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Hanover - Uncertain Times Require Uncommon Sense

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18 Jul 2018

The latest instalment of the Hanover Health Tracker charts the UK public’s now growing confidence in the NHS. The Prime Minister’s announcement of the £20.5 billion real-terms funding increase over the next five years and the development of a new ten-year plan are both clearly contributing to a renewed sense of positivity for the NHS of today and tomorrow. With the ‘winter crisis’ now a distant memory, the months of good news for the NHS has also translated into many recalling the NHS’s past history in a warmer light than before too.

Our national poll of over 2,000 adults from across the UK, conducted in partnership with Populus, confirms the rising measures of satisfaction across all areas, with only Brexit weighing in as a threat to improving services.

 

Public more satisfied with the NHS

Overall satisfaction rates are up considerably from the 61% reported in May and 62% in January, with 69% now satisfied with the NHS. Those aged 65 and over remain the most satisfied and the 35-44 age group are now once again the most negative, after May saw those aged 25-34 take this position. Those who believe the NHS is a world class service is also up on previous months, 79% in July from 76% in May and 73% in January, with only 9% disagreeing.

A brighter future for the NHS

The public now look back at services more positively. In July 31% of people agreed and 32% of people disagreed that NHS services have improved in the last five years, compared to 42% of people disagreeing in May. At the same time, optimism for the future of the NHS remains strong. 53% of those surveyed have greater confidence that the NHS will “continue to provide a comprehensive service, free at the point of care, in 10 years’ time”, up from 45% in May and 39% in December. As previously, older people are more confident than younger people.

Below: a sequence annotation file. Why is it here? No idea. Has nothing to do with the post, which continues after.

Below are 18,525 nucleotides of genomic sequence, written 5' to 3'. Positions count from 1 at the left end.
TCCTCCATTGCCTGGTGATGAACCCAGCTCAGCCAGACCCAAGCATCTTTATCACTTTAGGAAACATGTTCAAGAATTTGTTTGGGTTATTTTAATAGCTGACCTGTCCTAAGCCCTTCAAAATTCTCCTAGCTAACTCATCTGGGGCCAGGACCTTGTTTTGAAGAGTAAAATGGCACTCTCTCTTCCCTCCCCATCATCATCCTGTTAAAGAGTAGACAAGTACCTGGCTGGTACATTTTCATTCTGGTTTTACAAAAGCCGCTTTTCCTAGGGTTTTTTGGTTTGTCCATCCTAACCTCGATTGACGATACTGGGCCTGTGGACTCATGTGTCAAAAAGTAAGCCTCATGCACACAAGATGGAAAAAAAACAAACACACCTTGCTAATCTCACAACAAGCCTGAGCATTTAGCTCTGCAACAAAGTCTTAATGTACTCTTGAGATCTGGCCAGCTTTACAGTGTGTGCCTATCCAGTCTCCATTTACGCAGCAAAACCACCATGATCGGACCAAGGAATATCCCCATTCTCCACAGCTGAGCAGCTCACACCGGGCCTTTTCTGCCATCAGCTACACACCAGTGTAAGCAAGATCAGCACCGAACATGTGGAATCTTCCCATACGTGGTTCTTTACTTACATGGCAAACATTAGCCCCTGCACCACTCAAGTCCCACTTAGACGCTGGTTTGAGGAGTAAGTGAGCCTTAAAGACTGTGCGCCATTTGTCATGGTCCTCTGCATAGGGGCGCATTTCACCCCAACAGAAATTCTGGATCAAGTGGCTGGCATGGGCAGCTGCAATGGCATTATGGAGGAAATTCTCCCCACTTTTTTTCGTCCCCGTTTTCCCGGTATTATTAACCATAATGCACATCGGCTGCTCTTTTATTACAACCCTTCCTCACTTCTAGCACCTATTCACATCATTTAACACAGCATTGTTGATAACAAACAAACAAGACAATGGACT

A&E still a concern for many, but satisfaction of services in general on the rise

A&E services have consistently stood out for low approval ratings since last year. July is no exception, with only 26% of those surveyed agreeing A&E departments are suitably staffed, a 5% rise since May but only a modest 1% climb since December despite the end of the ‘winter crisis’. The broader picture is more encouraging though. May to July saw a 5% increase (to 77%) in those who believe that the NHS provides “comprehensive and accessible high quality care” and a 4% increase (to 64%) for those who think GP care is both high quality and accessible.

Positivity on access to medicines

Since the winter, the number of people who agree that the NHS “is able to ensure patients can access the latest medicines” has increased from 39% in December to 47% in July. Older people remain the most concerned, but the gap in perception with younger people has narrowed from a difference of 24% in May to 18% in July.

Brexit again seen as a threat to the NHS

The May poll found that views on Brexit were finely balanced with the public split 32%-32% on whether Brexit would have a negative impact on NHS services. In July, however, the sentiment echoes previous findings, displaying a larger number of people who view Brexit as a threat (34% agree compared to 31% disagree). As before, younger people are more likely to believe that Brexit will have a negative impact.

Public satisfaction with social care stable but still low

July saw a modest increase of 1% (to 29%) in those who believe “adult social care services provide a good standard of care to those who use it”, compared to 29% in the January report and 25% in the December report. This small uptick is driven by the strengthened positive perception in younger generations (18-24 increase from 27% agreeing to 39%) outweighing falling confidence in older generations (65+ fall from 29% agreeing to 24%).

 

Populus interviewed a nationally representative sample of 2,057 UK adults aged 18+ from its online panel between 6-8 July 2018. Populus previously interviewed a representative sample of 2,183 UK adults between 6-7 December 2017, 2,071 UK adults between 29-30 January, and 2,078 UK adults between 11-13 May. Surveys were conducted across the country and the results have been weighted to the profile of all adults. Populus is a founder member of the British Polling Council and abides by its rules. Further information at www.populus.co.uk.

For more information on the Hanover Health Tracker please contact Thomas Cawston, Head of Health Policy at tcawston@hanovercomms.com.